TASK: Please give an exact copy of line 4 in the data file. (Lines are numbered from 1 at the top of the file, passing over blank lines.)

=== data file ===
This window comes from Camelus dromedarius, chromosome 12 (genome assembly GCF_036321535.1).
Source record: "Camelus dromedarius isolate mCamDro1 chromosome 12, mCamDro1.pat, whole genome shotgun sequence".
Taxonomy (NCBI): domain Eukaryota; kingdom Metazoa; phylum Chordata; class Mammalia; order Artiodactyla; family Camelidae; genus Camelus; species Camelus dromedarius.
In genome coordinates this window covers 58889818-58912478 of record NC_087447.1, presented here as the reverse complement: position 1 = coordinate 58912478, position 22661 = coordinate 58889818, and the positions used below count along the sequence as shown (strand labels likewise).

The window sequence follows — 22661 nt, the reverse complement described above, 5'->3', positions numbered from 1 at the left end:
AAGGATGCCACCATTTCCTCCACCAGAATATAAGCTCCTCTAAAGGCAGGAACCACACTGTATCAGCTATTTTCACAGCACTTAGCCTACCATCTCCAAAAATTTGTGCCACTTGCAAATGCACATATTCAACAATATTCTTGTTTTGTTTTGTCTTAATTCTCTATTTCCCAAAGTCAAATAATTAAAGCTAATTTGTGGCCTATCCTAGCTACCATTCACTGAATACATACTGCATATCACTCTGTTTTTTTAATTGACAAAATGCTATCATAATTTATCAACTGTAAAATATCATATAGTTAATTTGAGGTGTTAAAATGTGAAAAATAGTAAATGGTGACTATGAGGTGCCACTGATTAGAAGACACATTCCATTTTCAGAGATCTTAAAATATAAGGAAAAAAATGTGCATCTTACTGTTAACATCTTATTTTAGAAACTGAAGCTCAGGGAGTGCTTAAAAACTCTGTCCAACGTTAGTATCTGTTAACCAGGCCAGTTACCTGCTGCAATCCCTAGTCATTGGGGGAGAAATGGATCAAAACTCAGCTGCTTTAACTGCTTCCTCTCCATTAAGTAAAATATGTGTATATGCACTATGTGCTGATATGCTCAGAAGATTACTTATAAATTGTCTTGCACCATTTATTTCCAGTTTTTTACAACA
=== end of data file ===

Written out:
In genome coordinates this window covers 58889818-58912478 of record NC_087447.1, presented here as the reverse complement: position 1 = coordinate 58912478, position 22661 = coordinate 58889818, and the positions used below count along the sequence as shown (strand labels likewise).